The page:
Monday, 30th October 2017

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Deepening economic troubles could well extract a political price from the BJP

The election results in Haryana and Maharashtra have dismantled the myth of the BJP's political invincibility

  • Published 25.10.19, 3:11 AM
  • Updated 25.10.19, 3:11 AM
  • a min read
The fractured mandate in Haryana has bolstered the Dushyant Chautala-led Jannayak Janata Party's leverage on the contenders for power (PTI photo)

The poll pundit proposes; but it is the wise aam aadmi who disposes. This could indeed be one of the most important lessons that can be drawn by experts and pollsters from this round of assembly elections in the two states of Maharashtra and Haryana. The elections in these two states, the pundits had predicted, would be a cakewalk for the Bharatiya Janata Party, which, they believed, would return to power with a thumping mandate. But the results must have come as a disappointment for Narendra Modi and his party. In Maharashtra, the BJP has not exactly crushed the Opposition as was expected. In fact, the Nationalist Congress Party and even the Congress — depleted by defections and lacklustre leadership — have managed to put up a fight. Haryana would deepen Mr Modi’s frown further. The Congress has performed beyond expectations, as has Dushyant Chautala’s Jannayak Janata Party. The fractured mandate has bolstered the JJP’s leverage on the contenders for power. The outcome would come as a bit of a shock for the BJP, given its commanding performance in the Lok Sabha polls that were held only a few months ago. The Congress may have received a shot in the arm but its rank and file have reasons to believe that the result, especially in Haryana, could have been different had the central leadership invested greater energy in the campaign.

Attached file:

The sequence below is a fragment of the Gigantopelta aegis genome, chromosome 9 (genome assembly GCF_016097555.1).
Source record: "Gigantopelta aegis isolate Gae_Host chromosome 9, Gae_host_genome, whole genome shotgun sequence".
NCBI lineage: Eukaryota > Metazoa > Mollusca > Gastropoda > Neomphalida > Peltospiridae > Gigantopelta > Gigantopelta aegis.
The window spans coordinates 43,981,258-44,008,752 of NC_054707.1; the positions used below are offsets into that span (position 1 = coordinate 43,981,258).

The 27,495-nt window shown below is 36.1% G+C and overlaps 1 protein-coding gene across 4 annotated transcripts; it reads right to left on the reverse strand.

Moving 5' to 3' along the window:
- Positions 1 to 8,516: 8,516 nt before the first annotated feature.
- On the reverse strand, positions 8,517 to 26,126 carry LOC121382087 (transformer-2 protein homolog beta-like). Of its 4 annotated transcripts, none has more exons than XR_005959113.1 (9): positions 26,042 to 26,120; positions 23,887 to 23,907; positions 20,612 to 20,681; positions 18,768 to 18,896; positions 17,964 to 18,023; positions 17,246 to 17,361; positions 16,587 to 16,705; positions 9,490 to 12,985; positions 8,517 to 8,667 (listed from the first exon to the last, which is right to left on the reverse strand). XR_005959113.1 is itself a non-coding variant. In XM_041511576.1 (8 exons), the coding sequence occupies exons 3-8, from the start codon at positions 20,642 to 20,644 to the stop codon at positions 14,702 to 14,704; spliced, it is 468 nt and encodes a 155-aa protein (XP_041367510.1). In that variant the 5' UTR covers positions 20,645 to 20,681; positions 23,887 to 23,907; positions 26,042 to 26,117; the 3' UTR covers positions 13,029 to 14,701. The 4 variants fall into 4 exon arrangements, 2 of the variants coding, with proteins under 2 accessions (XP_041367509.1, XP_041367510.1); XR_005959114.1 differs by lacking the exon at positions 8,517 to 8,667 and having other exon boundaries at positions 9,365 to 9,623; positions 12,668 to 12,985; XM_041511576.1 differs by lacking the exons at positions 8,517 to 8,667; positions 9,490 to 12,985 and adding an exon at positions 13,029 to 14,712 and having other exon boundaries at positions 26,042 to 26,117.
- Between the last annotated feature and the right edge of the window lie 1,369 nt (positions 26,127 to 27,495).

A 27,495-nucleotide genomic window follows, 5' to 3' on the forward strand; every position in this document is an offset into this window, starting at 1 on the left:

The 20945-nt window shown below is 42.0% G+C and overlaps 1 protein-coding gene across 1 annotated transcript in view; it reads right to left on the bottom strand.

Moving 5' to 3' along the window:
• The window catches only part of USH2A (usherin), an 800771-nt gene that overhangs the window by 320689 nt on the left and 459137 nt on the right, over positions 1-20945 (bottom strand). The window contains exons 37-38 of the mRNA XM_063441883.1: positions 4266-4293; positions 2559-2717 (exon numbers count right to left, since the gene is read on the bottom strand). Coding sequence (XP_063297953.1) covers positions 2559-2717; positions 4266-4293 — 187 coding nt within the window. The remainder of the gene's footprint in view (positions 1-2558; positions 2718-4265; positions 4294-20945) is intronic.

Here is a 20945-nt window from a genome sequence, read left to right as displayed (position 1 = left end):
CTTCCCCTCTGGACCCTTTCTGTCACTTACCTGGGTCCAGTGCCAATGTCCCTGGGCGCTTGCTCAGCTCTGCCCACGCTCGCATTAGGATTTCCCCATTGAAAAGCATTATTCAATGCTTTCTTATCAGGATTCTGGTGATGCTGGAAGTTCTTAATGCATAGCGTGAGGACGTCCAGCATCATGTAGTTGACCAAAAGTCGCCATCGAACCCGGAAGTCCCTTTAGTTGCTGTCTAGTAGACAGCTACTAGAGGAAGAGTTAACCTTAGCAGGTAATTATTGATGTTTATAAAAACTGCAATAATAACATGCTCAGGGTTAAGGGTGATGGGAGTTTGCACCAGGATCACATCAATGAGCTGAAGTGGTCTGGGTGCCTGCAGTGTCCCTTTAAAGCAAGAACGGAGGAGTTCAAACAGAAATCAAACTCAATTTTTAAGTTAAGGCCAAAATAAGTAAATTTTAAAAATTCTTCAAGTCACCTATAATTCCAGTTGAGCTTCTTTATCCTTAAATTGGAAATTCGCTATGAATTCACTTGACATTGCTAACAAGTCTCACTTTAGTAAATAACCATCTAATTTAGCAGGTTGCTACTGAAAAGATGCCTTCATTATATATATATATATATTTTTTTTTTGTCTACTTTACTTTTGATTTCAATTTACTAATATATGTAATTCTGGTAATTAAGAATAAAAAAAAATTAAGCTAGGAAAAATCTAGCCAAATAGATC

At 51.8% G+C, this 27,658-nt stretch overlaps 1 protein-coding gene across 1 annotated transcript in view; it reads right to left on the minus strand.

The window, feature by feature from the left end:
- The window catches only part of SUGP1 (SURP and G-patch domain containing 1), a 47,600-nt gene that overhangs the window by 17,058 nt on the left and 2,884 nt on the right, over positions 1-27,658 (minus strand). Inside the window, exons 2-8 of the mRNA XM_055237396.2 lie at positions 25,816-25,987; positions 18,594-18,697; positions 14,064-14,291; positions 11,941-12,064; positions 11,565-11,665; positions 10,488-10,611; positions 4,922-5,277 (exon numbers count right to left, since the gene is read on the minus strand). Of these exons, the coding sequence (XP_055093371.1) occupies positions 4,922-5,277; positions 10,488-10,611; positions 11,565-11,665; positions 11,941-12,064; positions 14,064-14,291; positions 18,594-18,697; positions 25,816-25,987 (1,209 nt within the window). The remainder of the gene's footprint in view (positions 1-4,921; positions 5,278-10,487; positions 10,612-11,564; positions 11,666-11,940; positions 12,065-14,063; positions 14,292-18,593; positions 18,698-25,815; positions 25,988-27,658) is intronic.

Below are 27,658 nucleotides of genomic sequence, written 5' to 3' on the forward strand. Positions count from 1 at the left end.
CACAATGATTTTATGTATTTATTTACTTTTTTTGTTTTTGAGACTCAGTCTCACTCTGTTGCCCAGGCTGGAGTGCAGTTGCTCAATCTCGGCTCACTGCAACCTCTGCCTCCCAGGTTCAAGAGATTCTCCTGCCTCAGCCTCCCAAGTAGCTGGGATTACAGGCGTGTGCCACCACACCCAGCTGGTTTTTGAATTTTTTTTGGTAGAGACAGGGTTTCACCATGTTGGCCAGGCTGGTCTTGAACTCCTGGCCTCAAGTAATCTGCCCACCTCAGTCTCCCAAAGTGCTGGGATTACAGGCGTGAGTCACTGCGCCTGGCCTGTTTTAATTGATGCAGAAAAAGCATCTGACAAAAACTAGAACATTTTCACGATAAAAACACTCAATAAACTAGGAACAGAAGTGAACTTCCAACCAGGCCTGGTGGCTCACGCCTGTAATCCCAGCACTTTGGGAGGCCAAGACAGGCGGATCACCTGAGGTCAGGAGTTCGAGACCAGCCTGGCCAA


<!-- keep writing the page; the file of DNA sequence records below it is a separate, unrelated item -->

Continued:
Broadly speaking, the results reiterate some old truths about Indian politics. The federal spirit continues to thrive in spite of the strain, pushing electorates to take into consideration different factors while airing their choices for parliamentary and assembly polls. Adverse local conditions — such as the agrarian distress in Maharashtra — may have brought some wind to the Opposition’s sails. Hearteningly, the Common Man, wisened by years of experience, chose to prioritize a tottering economy over the rhetoric of shrill nationalism. Mr Modi, who based his campaigns exclusively on the abrogation of Article 370, should take note of this mood. India’s deepening economic troubles, if they are allowed to fester, could well extract a political price from the BJP. Finally, the polls have also dismantled the myth of political invincibility. The ruling BJP has suffered a hiccup; the Opposition has been rejuvenated somewhat. This can only bode well for balance in a democracy.

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